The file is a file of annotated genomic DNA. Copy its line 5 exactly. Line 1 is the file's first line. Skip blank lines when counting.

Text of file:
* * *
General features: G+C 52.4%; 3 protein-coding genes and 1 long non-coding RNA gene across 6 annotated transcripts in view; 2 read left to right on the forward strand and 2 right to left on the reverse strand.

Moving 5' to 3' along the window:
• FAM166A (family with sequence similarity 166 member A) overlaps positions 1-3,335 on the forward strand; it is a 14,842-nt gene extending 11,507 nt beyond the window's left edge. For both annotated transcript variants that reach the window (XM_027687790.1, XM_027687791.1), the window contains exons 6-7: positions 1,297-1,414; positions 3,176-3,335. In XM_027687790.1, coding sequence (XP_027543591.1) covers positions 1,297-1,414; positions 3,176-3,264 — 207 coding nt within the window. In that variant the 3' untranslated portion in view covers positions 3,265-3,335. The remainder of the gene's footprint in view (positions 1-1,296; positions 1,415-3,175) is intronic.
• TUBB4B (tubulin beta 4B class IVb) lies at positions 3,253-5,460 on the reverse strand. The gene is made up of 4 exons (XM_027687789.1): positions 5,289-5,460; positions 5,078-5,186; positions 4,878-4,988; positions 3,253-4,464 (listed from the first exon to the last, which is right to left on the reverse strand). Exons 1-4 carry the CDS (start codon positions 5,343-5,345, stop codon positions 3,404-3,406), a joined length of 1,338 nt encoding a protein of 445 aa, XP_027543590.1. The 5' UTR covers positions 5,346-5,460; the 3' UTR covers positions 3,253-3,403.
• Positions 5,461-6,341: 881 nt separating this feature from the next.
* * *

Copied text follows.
• Positions 5,461-6,341: 881 nt separating this feature from the next.